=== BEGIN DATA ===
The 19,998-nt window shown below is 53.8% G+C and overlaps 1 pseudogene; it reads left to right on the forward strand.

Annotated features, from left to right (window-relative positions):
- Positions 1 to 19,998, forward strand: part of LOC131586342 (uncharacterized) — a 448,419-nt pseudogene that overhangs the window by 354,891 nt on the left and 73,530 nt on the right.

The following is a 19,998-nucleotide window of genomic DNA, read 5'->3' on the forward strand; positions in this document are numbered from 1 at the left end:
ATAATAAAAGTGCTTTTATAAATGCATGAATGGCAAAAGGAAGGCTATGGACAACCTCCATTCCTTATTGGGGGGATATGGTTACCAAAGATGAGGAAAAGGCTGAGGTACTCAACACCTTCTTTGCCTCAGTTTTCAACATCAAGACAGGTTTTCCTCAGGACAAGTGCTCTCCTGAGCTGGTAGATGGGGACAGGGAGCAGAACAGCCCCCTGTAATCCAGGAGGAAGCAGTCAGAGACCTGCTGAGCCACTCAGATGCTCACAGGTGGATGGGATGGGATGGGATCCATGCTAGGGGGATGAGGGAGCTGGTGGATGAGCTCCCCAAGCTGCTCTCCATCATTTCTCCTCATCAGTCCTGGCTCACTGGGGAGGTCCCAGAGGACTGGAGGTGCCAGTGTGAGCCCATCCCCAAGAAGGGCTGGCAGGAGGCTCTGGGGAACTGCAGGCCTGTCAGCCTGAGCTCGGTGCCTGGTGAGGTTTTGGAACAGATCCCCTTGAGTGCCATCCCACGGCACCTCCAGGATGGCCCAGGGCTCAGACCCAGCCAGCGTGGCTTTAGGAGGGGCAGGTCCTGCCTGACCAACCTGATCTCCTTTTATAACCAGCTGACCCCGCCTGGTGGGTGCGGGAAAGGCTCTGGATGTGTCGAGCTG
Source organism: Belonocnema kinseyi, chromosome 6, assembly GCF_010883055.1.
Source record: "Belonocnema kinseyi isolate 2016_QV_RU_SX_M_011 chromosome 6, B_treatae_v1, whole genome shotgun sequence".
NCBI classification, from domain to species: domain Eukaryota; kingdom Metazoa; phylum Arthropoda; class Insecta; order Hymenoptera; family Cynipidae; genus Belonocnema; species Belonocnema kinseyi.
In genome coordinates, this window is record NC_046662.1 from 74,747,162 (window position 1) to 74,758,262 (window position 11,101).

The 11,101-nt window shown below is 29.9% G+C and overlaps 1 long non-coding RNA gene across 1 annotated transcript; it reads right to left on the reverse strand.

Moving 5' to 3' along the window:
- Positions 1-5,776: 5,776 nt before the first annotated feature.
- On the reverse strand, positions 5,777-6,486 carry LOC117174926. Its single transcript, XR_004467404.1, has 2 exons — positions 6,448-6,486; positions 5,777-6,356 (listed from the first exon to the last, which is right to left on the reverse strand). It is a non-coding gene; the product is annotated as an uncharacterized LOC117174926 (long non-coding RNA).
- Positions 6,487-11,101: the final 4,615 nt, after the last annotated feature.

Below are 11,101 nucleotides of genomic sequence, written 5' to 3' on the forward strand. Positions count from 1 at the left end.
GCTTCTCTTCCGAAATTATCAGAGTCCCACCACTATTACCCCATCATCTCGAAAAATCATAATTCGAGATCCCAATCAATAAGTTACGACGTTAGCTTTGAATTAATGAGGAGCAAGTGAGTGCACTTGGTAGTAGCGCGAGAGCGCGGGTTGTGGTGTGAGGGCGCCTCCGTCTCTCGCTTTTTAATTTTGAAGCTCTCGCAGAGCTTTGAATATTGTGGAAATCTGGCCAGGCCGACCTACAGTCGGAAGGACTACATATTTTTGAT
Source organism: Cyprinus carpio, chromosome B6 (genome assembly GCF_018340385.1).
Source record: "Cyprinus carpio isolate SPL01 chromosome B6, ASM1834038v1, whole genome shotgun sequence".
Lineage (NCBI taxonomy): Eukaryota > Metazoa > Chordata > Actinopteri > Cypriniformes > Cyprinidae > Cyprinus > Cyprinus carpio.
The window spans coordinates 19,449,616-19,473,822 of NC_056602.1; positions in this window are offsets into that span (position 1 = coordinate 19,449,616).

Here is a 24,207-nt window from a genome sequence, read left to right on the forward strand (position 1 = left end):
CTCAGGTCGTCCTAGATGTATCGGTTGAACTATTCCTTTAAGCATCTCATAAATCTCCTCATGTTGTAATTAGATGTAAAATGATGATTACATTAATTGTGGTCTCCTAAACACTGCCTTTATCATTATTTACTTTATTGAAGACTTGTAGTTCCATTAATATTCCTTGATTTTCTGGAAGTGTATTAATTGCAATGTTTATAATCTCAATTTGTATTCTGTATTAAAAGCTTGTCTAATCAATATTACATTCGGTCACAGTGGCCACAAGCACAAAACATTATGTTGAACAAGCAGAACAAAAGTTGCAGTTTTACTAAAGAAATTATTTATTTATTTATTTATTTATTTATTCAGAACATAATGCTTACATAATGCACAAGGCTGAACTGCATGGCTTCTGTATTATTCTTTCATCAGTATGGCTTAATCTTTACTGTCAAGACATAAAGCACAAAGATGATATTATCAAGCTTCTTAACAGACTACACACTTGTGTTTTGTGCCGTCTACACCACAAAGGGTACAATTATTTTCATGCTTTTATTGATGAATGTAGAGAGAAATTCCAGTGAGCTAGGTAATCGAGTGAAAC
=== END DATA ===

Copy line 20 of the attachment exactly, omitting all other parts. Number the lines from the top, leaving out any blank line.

The window spans coordinates 19,449,616-19,473,822 of NC_056602.1; positions in this window are offsets into that span (position 1 = coordinate 19,449,616).